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Built by Mitsubishi, estimated date of assembly May 1943. Delivered to the Imperial Japanese Navy (IJN) as A6M2 Model 21 Zero Manufacture Number 3685.
Assigned to 252 Kokutai with tail code Y2-176. This Zero was abandoned at Taroa Airfield.
Until 1991, this Zero remained in situ until on Taroa Island.
Stan Gajda adds:
"Y2-176 was sitting on its belly and the port center fuselage had been hacked right out, this appearing to be to provide access to the interior for pillagers. When I saw it in 1988 it looked a lot better but you will see that the wings were already in bad shape. This aircraft bears extensive evidence of a lot of combat with many field patches both large and small all over the airframe. All aircraft in this area have had engines removed although there are many engines scattered about most with propellers still attached."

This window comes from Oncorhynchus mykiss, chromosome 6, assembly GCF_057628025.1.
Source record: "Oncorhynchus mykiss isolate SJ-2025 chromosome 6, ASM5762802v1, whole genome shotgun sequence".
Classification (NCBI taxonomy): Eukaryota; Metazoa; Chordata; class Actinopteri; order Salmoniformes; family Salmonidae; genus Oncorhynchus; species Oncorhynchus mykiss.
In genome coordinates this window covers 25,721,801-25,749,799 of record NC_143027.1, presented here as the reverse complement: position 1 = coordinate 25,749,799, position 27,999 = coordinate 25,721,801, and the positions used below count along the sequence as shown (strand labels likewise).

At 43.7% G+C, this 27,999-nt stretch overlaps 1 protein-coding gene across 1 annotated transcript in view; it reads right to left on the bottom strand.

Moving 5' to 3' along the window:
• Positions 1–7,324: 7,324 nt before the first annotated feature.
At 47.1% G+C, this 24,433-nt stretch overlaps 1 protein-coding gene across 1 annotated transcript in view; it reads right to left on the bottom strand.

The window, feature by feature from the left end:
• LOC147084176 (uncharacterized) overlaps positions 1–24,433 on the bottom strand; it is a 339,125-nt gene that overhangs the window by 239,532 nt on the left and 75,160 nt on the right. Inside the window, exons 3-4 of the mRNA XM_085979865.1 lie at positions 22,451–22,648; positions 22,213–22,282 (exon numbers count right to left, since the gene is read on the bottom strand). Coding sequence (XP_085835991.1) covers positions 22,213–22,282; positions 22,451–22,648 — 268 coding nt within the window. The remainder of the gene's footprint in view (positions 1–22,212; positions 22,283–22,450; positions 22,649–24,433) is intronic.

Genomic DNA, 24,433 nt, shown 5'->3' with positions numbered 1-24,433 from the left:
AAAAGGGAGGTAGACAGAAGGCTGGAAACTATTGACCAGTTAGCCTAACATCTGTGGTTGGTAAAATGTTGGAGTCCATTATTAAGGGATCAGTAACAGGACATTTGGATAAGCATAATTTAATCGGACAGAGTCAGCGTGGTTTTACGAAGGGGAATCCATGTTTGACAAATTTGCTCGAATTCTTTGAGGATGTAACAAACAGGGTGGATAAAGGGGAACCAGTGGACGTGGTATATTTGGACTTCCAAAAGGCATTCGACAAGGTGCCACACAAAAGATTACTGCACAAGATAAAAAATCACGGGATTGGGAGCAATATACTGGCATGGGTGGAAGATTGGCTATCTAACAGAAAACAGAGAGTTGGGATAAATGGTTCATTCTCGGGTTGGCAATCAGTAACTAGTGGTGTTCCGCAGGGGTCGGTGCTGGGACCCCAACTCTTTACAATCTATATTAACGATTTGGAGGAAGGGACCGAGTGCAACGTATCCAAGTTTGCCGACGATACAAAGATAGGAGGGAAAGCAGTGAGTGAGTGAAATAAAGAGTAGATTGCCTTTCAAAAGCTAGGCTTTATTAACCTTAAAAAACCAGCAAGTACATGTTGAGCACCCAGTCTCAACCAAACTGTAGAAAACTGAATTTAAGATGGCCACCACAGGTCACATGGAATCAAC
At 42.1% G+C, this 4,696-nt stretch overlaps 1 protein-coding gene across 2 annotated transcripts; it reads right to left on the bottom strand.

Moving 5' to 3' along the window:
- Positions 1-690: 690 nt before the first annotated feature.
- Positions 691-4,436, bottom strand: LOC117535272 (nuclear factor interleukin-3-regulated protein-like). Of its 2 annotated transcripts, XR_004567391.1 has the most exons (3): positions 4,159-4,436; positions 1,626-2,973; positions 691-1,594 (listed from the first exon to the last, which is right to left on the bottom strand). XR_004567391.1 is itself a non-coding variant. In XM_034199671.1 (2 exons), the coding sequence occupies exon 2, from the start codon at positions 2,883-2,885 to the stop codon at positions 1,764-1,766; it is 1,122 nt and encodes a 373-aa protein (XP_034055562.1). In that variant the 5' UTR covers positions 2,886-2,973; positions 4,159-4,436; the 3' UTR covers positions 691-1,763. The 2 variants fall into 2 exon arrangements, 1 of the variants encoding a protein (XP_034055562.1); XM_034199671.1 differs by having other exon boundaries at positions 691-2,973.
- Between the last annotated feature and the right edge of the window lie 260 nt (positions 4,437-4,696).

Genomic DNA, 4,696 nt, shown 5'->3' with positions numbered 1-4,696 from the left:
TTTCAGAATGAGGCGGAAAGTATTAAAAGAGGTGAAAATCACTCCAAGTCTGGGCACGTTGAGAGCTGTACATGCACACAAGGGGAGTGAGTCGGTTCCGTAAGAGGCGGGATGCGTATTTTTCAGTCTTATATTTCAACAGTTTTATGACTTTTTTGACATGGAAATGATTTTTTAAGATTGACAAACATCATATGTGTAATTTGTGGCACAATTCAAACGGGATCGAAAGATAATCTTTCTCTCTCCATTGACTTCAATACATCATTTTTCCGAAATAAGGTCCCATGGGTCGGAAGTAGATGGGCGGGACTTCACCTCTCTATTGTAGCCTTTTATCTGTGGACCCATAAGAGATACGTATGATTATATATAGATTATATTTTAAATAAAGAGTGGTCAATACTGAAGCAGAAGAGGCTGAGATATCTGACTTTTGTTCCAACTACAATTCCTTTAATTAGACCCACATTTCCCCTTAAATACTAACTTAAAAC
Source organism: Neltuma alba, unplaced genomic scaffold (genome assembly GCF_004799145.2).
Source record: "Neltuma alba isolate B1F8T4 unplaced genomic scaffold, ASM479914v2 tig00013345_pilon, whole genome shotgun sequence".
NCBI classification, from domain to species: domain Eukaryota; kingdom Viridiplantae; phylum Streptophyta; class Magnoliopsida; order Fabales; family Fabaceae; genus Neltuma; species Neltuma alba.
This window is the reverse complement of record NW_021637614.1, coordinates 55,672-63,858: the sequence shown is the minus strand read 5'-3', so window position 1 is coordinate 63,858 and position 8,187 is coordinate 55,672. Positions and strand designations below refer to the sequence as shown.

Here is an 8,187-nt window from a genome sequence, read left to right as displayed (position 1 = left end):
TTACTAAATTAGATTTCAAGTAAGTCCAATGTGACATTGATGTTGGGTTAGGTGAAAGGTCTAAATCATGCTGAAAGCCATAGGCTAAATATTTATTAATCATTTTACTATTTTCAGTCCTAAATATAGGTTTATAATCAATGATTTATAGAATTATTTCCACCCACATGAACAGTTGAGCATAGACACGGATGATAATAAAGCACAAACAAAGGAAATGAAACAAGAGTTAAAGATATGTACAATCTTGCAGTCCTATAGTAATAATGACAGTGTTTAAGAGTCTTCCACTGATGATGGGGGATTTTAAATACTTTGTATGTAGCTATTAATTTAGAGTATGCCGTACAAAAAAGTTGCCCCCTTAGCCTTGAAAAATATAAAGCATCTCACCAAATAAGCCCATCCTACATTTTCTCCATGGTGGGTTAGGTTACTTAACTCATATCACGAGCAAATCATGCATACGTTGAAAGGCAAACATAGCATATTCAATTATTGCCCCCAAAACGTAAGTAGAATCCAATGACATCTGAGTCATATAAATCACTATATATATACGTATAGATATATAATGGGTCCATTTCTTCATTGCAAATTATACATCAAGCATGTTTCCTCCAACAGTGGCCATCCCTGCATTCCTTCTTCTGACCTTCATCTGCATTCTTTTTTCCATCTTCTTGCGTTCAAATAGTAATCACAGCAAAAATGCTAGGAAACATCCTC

Recovered by John Sterling, in the 1990s. After a year of negotiation, including sleeping in the jungle for nearly 3 months to perform the recovery of this and other Zeros: A6M3 3318, A6M3 3148 and A6M2 31574 that were disassembled, crated and shipped back to his home in Boise, Idaho in May 1991. He focused his efforts on restoring A6M3 Zero 3148 and using parts from the others to support this single project.
During 2000, acquired by the Imperial War Museum (IWM) at Duxford. There were no plans to restore the aircraft at this stage, and it has been proposed to display it 'as is'. This Zero remained in storage until at least 2010. Today, displayed at Imperial War Museum.
Glimpses of Micronesia “Maloelap: Japanese Naval Bastion on World War II” by William Bartsch Vol. 25, No. 3, 1985 pages 48-52
After The Battle Magazine No. 54 "Unknown Maloelap" by William Bartsch pages 28-41
Asahi Journal Vol 1 No 2 has an interview with John Sterling
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